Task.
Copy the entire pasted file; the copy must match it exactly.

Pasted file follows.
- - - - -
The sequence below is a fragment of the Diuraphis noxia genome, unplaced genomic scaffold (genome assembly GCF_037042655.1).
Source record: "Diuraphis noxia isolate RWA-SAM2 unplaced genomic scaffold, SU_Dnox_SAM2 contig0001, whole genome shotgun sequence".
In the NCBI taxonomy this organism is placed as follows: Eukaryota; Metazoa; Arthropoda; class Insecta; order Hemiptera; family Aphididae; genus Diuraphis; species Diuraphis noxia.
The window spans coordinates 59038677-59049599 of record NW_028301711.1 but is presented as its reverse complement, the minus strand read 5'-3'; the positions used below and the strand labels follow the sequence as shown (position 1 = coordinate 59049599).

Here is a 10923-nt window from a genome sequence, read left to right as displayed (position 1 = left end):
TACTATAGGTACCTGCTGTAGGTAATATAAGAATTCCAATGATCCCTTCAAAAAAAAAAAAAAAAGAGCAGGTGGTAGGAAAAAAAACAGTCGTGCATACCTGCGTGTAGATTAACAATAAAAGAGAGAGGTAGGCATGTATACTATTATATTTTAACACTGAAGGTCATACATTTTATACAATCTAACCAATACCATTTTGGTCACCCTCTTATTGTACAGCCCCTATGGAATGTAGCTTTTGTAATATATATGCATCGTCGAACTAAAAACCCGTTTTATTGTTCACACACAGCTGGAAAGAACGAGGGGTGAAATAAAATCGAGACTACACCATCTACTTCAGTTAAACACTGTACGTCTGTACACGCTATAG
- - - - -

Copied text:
The sequence below is a fragment of the Diuraphis noxia genome, unplaced genomic scaffold (genome assembly GCF_037042655.1).
Source record: "Diuraphis noxia isolate RWA-SAM2 unplaced genomic scaffold, SU_Dnox_SAM2 contig0001, whole genome shotgun sequence".
In the NCBI taxonomy this organism is placed as follows: Eukaryota; Metazoa; Arthropoda; class Insecta; order Hemiptera; family Aphididae; genus Diuraphis; species Diuraphis noxia.
The window spans coordinates 59038677-59049599 of record NW_028301711.1 but is presented as its reverse complement, the minus strand read 5'-3'; the positions used below and the strand labels follow the sequence as shown (position 1 = coordinate 59049599).

Here is a 10923-nt window from a genome sequence, read left to right as displayed (position 1 = left end):
TACTATAGGTACCTGCTGTAGGTAATATAAGAATTCCAATGATCCCTTCAAAAAAAAAAAAAAAAGAGCAGGTGGTAGGAAAAAAAACAGTCGTGCATACCTGCGTGTAGATTAACAATAAAAGAGAGAGGTAGGCATGTATACTATTATATTTTAACACTGAAGGTCATACATTTTATACAATCTAACCAATACCATTTTGGTCACCCTCTTATTGTACAGCCCCTATGGAATGTAGCTTTTGTAATATATATGCATCGTCGAACTAAAAACCCGTTTTATTGTTCACACACAGCTGGAAAGAACGAGGGGTGAAATAAAATCGAGACTACACCATCTACTTCAGTTAAACACTGTACGTCTGTACACGCTATAG